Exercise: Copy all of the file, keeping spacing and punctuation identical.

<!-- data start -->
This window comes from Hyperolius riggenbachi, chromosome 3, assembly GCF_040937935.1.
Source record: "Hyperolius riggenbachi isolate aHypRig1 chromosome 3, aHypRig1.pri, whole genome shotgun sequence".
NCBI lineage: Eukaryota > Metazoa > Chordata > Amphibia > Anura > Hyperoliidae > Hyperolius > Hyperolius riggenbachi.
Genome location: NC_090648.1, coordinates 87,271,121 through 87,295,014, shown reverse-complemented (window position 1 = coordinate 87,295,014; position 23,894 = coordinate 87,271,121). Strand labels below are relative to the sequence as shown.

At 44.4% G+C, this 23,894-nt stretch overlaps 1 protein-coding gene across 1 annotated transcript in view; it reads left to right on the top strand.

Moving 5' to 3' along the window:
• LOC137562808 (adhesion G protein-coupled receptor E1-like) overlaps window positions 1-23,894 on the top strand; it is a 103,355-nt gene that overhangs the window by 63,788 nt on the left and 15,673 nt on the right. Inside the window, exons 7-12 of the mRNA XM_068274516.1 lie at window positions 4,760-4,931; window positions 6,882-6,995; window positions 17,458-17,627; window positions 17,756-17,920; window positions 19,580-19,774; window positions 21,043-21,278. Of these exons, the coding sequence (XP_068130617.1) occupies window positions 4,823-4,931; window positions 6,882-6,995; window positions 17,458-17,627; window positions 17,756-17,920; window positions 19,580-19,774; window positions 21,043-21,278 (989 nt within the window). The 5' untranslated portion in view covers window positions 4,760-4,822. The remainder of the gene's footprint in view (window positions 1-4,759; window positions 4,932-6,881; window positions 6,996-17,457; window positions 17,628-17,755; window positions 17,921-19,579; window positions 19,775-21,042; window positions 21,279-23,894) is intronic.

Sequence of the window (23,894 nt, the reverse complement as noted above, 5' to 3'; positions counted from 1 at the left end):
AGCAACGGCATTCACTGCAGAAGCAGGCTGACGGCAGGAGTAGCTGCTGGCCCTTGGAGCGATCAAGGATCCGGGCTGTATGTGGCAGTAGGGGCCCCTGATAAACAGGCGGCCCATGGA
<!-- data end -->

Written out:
This window comes from Hyperolius riggenbachi, chromosome 3, assembly GCF_040937935.1.
Source record: "Hyperolius riggenbachi isolate aHypRig1 chromosome 3, aHypRig1.pri, whole genome shotgun sequence".
NCBI lineage: Eukaryota > Metazoa > Chordata > Amphibia > Anura > Hyperoliidae > Hyperolius > Hyperolius riggenbachi.
Genome location: NC_090648.1, coordinates 87,271,121 through 87,295,014, shown reverse-complemented (window position 1 = coordinate 87,295,014; position 23,894 = coordinate 87,271,121). Strand labels below are relative to the sequence as shown.

At 44.4% G+C, this 23,894-nt stretch overlaps 1 protein-coding gene across 1 annotated transcript in view; it reads left to right on the top strand.

Moving 5' to 3' along the window:
• LOC137562808 (adhesion G protein-coupled receptor E1-like) overlaps window positions 1-23,894 on the top strand; it is a 103,355-nt gene that overhangs the window by 63,788 nt on the left and 15,673 nt on the right. Inside the window, exons 7-12 of the mRNA XM_068274516.1 lie at window positions 4,760-4,931; window positions 6,882-6,995; window positions 17,458-17,627; window positions 17,756-17,920; window positions 19,580-19,774; window positions 21,043-21,278. Of these exons, the coding sequence (XP_068130617.1) occupies window positions 4,823-4,931; window positions 6,882-6,995; window positions 17,458-17,627; window positions 17,756-17,920; window positions 19,580-19,774; window positions 21,043-21,278 (989 nt within the window). The 5' untranslated portion in view covers window positions 4,760-4,822. The remainder of the gene's footprint in view (window positions 1-4,759; window positions 4,932-6,881; window positions 6,996-17,457; window positions 17,628-17,755; window positions 17,921-19,579; window positions 19,775-21,042; window positions 21,279-23,894) is intronic.

Sequence of the window (23,894 nt, the reverse complement as noted above, 5' to 3'; positions counted from 1 at the left end):
AGCAACGGCATTCACTGCAGAAGCAGGCTGACGGCAGGAGTAGCTGCTGGCCCTTGGAGCGATCAAGGATCCGGGCTGTATGTGGCAGTAGGGGCCCCTGATAAACAGGCGGCCCATGGA